KEEPER’S COUN­TRY:

Adam Smith re­flects on the lack of eti­quette shown by the odd oafish shooter who is happy to pinch his neigh­bour’s birds and de­bates what ex­actly con­sti­tutes ‘sport­ing range’

Sporting Shooter - - Contents -

What con­sti­tutes ‘shoot­ing range’?

As a re­cent guest on a typ­i­cal small­ish shoot, where birds on the wing are counted in ones and twos rather than scores, the Gun on the next peg loudly, and per­haps just a lit­tle too fre­quently, laid claim to each and ev­ery bird fly­ing roughly in his di­rec­tion.

“Mine!” he’d yell, estab­lish­ing ex­clu­sive own­er­ship of bird and airspace, and fiercely damn­ing the eyes of any­one so boor­ish as to deny him first dibs. It was an in­di­vid­ual sort of ap­proach to cor­rect be­hav­iour in the field and one which seemed to work on other Guns dur­ing the day, since many de­nied them­selves a shot or two for the sake of peace and quiet.

When drawn as his neigh­bour, I was able on two oc­ca­sions to drop ‘his’ bird af­ter he’d missed with both bar­rels – which was a bonus, but one which still earned a glare. Per­haps he be­lieved that, hav­ing been missed, the bird had es­tab­lished the moral right to fly on, unim­peded and un­scathed. Maybe he had a point.

Any­way, in my ex­pe­ri­ence he is an odd­ity. Not a par­tic­u­larly of­fen­sive one, just a bit quaint and ap­par­ently un­aware of dis­play­ing his own greed, although com­pared to some oth­ers I have met he was al­most saintly. Now, I know I’m get­ting on and am in­creas­ingly un­able to suf­fer fools gladly – a com­mon and pre­dictable at­tribute of the el­derly and one which can only get worse – but I’ve nursed an en­trenched at­ti­tude to lane dis­ci­pline since long be­fore the grey hair and wrin­kles ar­rived. Ever since I first started game shoot­ing, in fact.

It’s re­ally not rocket sci­ence. Birds com­ing straight at you are un­ques­tion­ably yours to hit or miss as abil­ity al­lows. Birds slightly to one side of you are most prob­a­bly yours, and you can drop or salute to your heart’s con­tent, but not be too of­fended if your neigh­bour tries his luck. If there’s any el­e­ment of doubt and he has a ves­tige of sports­man­ship, he’ll let you shoot first any­way. Birds def­i­nitely off to the side could well be as much yours as theirs and both should be able to shoot with­out cre­at­ing ten­sion or of­fence.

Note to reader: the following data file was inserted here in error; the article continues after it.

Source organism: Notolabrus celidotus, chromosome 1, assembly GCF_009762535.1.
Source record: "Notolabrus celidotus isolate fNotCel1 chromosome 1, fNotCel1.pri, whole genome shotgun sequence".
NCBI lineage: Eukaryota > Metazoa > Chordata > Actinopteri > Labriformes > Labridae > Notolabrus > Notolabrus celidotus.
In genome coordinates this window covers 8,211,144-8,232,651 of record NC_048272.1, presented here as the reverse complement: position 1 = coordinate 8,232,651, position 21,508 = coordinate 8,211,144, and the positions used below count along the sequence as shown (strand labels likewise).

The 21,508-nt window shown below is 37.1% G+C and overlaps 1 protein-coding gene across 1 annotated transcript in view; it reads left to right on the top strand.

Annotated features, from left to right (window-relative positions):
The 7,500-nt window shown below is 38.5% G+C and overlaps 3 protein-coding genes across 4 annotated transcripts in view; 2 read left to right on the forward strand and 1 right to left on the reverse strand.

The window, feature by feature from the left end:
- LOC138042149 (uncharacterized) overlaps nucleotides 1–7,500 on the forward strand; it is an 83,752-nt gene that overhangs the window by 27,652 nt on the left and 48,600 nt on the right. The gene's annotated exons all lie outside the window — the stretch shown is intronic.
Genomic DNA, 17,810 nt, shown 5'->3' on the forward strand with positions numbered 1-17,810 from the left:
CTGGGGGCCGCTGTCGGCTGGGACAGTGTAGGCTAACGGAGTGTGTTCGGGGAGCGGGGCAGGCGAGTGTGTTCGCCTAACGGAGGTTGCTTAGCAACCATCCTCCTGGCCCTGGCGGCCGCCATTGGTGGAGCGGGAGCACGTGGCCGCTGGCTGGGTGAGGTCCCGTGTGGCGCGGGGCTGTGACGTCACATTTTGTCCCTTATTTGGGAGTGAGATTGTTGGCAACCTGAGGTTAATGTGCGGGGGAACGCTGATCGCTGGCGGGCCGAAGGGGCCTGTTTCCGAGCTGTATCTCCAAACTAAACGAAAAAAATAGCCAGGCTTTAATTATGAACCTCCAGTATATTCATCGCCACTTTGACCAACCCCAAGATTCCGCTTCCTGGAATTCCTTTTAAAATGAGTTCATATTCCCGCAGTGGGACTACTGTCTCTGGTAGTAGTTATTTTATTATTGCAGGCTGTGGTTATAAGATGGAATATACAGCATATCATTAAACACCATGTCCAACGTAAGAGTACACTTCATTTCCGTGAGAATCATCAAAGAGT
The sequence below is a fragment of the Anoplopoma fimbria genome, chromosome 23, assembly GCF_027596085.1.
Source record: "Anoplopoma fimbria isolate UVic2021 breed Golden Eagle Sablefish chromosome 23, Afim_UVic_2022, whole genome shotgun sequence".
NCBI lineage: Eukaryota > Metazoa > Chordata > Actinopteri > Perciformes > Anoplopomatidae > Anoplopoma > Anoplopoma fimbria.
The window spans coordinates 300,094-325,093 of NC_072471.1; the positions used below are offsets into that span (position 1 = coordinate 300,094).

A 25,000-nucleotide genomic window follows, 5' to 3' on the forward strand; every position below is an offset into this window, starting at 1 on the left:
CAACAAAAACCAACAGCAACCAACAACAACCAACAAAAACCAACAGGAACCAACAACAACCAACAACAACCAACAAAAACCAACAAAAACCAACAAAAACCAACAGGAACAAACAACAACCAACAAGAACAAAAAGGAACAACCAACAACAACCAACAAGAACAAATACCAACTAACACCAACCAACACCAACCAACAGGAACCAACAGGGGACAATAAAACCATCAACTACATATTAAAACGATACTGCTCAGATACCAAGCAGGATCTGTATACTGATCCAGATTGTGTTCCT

Where po­lite­ness can af­fect the is­sue is when each waits for the other to shoot – by which time the bird is usu­ally out of range any­way – although this could be ap­plauded as con­ser­va­tion in ac­tion and should not be crit­i­cised. That’s about it, see? No more com­pli­cated than conkers.

Where the ag­gro starts is when Guns to ei­ther side of you start blaz­ing away at a bird that is un­equiv­o­cally yours. It’s an­noy­ing, it’s un­nec­es­sary and it’s un­gentle­manly (apolo­gies for the turn of phrase, ladies, but it’s mostly blokes that do this any­way). Should said bird thump to the ground close to your feet – a sit­u­a­tion that once hap­pened to me eight times on one drive and still brings a red mist to mind – then, the way I look at it, you’re en­tirely within your

rights to ex­press your se­vere dis­ap­proval by hurl­ing clods of mud and spent cartridge cases at the greedy lout to your left or right.

But of course we don’t, do we? No, we fume within and very prob­a­bly shoot in­creas­ingly badly, as the con­se­quences of thought­less­ness and a lack of sports­man­ship spoil the day.

To be fair, it’s not al­ways the Gun’s fault. There are fac­tors which can in­crease the prob­lem – like peg­ging too close. On some drives it’s un­avoid­able with­out back-gun­ning (which is al­most al­ways the bet­ter op­tion), but a sim­ple rule I al­ways tried to use was that pegs could com­fort­ably be 60 to 70 yards apart. With the ac­cepted ef­fec­tive shot­gun range of 40 yards, a bird fly­ing mid­way be­tween would still make a sport­ing shot for ei­ther Gun.